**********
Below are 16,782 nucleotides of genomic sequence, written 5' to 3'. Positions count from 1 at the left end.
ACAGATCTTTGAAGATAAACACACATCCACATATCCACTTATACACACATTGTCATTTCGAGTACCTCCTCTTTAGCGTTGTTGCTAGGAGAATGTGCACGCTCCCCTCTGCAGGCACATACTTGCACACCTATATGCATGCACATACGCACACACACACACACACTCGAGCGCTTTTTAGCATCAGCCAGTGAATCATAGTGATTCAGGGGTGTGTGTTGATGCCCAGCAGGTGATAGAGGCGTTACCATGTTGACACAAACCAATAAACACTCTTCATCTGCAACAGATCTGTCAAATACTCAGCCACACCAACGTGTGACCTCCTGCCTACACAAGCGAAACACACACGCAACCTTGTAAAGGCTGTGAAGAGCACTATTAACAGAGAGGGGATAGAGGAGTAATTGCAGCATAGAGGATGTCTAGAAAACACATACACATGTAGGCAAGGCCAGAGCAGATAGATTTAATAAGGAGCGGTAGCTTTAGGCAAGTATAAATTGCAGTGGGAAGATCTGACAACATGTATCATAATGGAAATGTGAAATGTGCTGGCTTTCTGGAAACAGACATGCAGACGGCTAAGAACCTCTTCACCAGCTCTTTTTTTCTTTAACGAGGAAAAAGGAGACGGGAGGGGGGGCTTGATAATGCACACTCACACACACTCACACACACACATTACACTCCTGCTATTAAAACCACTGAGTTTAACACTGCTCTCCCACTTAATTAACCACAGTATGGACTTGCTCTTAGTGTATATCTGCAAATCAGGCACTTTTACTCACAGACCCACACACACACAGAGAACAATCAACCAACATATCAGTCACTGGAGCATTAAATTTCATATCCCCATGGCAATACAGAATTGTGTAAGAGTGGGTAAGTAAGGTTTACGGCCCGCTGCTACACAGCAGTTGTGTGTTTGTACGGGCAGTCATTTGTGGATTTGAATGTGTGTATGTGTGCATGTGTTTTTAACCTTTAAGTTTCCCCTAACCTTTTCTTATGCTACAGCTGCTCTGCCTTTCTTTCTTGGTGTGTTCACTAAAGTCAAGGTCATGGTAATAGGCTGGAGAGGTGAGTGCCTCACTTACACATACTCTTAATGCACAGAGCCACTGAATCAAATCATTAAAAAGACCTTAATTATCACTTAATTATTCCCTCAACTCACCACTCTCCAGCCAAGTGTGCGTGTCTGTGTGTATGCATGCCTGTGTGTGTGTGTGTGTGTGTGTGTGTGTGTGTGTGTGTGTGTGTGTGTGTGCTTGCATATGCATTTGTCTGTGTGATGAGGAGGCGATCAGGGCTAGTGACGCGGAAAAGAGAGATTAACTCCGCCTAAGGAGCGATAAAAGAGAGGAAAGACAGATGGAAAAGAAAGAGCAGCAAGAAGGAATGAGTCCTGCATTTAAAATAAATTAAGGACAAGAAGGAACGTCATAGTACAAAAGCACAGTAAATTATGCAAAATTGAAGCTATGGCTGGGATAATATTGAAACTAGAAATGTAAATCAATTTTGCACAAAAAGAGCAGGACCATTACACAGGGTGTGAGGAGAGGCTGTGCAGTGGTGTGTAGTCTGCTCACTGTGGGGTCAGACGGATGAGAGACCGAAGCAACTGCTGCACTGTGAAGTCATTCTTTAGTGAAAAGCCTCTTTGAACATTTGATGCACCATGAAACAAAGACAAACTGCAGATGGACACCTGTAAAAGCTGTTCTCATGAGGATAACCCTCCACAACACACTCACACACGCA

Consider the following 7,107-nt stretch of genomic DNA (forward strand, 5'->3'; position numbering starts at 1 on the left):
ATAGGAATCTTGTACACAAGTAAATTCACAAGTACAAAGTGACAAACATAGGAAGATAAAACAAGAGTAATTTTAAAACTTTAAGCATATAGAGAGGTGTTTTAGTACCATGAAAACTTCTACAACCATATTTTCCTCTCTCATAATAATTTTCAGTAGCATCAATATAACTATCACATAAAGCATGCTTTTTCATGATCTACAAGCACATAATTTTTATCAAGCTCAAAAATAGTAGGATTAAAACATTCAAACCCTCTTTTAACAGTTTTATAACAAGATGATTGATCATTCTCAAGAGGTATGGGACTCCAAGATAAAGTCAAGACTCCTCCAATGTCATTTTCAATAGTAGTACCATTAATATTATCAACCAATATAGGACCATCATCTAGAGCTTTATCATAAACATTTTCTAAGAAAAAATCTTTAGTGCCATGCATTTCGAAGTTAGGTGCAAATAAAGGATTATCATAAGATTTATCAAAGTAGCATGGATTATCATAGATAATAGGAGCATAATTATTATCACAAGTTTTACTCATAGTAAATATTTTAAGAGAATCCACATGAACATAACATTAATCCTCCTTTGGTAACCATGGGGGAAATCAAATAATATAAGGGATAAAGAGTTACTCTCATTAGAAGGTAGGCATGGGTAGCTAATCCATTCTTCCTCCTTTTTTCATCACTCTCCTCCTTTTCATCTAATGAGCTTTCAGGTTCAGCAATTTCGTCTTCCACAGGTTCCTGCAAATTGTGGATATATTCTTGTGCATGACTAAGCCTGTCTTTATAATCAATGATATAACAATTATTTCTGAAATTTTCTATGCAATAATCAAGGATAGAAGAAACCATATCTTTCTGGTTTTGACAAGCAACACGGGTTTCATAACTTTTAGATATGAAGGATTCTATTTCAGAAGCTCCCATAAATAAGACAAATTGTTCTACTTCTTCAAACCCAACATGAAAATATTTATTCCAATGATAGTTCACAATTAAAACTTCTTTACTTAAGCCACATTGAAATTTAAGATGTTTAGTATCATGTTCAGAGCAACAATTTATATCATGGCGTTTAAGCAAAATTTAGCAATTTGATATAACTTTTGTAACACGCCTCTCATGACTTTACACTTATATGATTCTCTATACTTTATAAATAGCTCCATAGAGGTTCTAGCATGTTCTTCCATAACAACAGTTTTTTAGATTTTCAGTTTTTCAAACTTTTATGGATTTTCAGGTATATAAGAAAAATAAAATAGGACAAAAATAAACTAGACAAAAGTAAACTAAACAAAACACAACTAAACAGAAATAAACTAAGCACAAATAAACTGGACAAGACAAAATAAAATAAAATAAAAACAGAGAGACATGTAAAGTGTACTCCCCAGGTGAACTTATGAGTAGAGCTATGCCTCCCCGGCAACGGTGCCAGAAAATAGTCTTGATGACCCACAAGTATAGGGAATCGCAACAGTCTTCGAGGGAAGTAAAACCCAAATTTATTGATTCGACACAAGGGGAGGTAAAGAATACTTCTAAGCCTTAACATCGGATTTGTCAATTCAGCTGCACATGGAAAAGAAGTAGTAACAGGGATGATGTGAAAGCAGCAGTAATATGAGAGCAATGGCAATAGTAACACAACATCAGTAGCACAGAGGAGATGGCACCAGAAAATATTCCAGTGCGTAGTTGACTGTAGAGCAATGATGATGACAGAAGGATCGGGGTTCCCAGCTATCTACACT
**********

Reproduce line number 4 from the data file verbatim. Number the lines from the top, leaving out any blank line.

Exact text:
ATAGGAATCTTGTACACAAGTAAATTCACAAGTACAAAGTGACAAACATAGGAAGATAAAACAAGAGTAATTTTAAAACTTTAAGCATATAGAGAGGTGTTTTAGTACCATGAAAACTTCTACAACCATATTTTCCTCTCTCATAATAATTTTCAGTAGCATCAATATAACTATCACATAAAGCATGCTTTTTCATGATCTACAAGCACATAATTTTTATCAAGCTCAAAAATAGTAGGATTAAAACATTCAAACCCTCTTTTAACAGTTTTATAACAAGATGATTGATCATTCTCAAGAGGTATGGGACTCCAAGATAAAGTCAAGACTCCTCCAATGTCATTTTCAATAGTAGTACCATTAATATTATCAACCAATATAGGACCATCATCTAGAGCTTTATCATAAACATTTTCTAAGAAAAAATCTTTAGTGCCATGCATTTCGAAGTTAGGTGCAAATAAAGGATTATCATAAGATTTATCAAAGTAGCATGGATTATCATAGATAATAGGAGCATAATTATTATCACAAGTTTTACTCATAGTAAATATTTTAAGAGAATCCACATGAACATAACATTAATCCTCCTTTGGTAACCATGGGGGAAATCAAATAATATAAGGGATAAAGAGTTACTCTCATTAGAAGGTAGGCATGGGTAGCTAATCCATTCTTCCTCCTTTTTTCATCACTCTCCTCCTTTTCATCTAATGAGCTTTCAGGTTCAGCAATTTCGTCTTCCACAGGTTCCTGCAAATTGTGGATATATTCTTGTGCATGACTAAGCCTGTCTTTATAATCAATGATATAACAATTATTTCTGAAATTTTCTATGCAATAATCAAGGATAGAAGAAACCATATCTTTCTGGTTTTGACAAGCAACACGGGTTTCATAACTTTTAGATATGAAGGATTCTATTTCAGAAGCTCCCATAAATAAGACAAATTGTTCTACTTCTTCAAACCCAACATGAAAATATTTATTCCAATGATAGTTCACAATTAAAACTTCTTTACTTAAGCCACATTGAAATTTAAGATGTTTAGTATCATGTTCAGAGCAACAATTTATATCATGGCGTTTAAGCAAAATTTAGCAATTTGATATAACTTTTGTAACACGCCTCTCATGACTTTACACTTATATGATTCTCTATACTTTATAAATAGCTCCATAGAGGTTCTAGCATGTTCTTCCATAACAACAGTTTTTTAGATTTTCAGTTTTTCAAACTTTTATGGATTTTCAGGTATATAAGAAAAATAAAATAGGACAAAAATAAACTAGACAAAAGTAAACTAAACAAAACACAACTAAACAGAAATAAACTAAGCACAAATAAACTGGACAAGACAAAATAAAATAAAATAAAAACAGAGAGACATGTAAAGTGTACTCCCCAGGTGAACTTATGAGTAGAGCTATGCCTCCCCGGCAACGGTGCCAGAAAATAGTCTTGATGACCCACAAGTATAGGGAATCGCAACAGTCTTCGAGGGAAGTAAAACCCAAATTTATTGATTCGACACAAGGGGAGGTAAAGAATACTTCTAAGCCTTAACATCGGATTTGTCAATTCAGCTGCACATGGAAAAGAAGTAGTAACAGGGATGATGTGAAAGCAGCAGTAATATGAGAGCAATGGCAATAGTAACACAACATCAGTAGCACAGAGGAGATGGCACCAGAAAATATTCCAGTGCGTAGTTGACTGTAGAGCAATGATGATGACAGAAGGATCGGGGTTCCCAGCTATCTACACT